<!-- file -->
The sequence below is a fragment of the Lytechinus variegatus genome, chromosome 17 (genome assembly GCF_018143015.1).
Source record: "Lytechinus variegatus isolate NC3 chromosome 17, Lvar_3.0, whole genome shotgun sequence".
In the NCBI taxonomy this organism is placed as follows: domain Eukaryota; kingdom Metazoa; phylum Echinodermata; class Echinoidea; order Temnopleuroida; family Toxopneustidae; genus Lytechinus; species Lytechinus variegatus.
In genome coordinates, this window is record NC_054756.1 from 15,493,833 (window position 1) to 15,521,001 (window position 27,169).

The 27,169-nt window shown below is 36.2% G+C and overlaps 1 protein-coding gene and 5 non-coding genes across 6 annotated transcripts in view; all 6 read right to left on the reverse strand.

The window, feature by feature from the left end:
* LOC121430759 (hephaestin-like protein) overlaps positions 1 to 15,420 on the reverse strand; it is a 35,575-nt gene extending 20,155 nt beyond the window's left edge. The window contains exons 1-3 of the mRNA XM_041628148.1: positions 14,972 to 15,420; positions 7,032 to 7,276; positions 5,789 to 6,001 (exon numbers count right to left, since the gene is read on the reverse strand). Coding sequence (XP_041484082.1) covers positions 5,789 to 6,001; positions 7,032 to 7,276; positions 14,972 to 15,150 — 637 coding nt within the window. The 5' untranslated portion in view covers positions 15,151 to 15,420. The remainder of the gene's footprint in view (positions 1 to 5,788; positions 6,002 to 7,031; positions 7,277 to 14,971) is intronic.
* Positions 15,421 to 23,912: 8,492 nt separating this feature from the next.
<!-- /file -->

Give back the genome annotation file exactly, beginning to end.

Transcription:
The sequence below is a fragment of the Lytechinus variegatus genome, chromosome 17 (genome assembly GCF_018143015.1).
Source record: "Lytechinus variegatus isolate NC3 chromosome 17, Lvar_3.0, whole genome shotgun sequence".
In the NCBI taxonomy this organism is placed as follows: domain Eukaryota; kingdom Metazoa; phylum Echinodermata; class Echinoidea; order Temnopleuroida; family Toxopneustidae; genus Lytechinus; species Lytechinus variegatus.
In genome coordinates, this window is record NC_054756.1 from 15,493,833 (window position 1) to 15,521,001 (window position 27,169).

The 27,169-nt window shown below is 36.2% G+C and overlaps 1 protein-coding gene and 5 non-coding genes across 6 annotated transcripts in view; all 6 read right to left on the reverse strand.

The window, feature by feature from the left end:
* LOC121430759 (hephaestin-like protein) overlaps positions 1 to 15,420 on the reverse strand; it is a 35,575-nt gene extending 20,155 nt beyond the window's left edge. The window contains exons 1-3 of the mRNA XM_041628148.1: positions 14,972 to 15,420; positions 7,032 to 7,276; positions 5,789 to 6,001 (exon numbers count right to left, since the gene is read on the reverse strand). Coding sequence (XP_041484082.1) covers positions 5,789 to 6,001; positions 7,032 to 7,276; positions 14,972 to 15,150 — 637 coding nt within the window. The 5' untranslated portion in view covers positions 15,151 to 15,420. The remainder of the gene's footprint in view (positions 1 to 5,788; positions 6,002 to 7,031; positions 7,277 to 14,971) is intronic.
* Positions 15,421 to 23,912: 8,492 nt separating this feature from the next.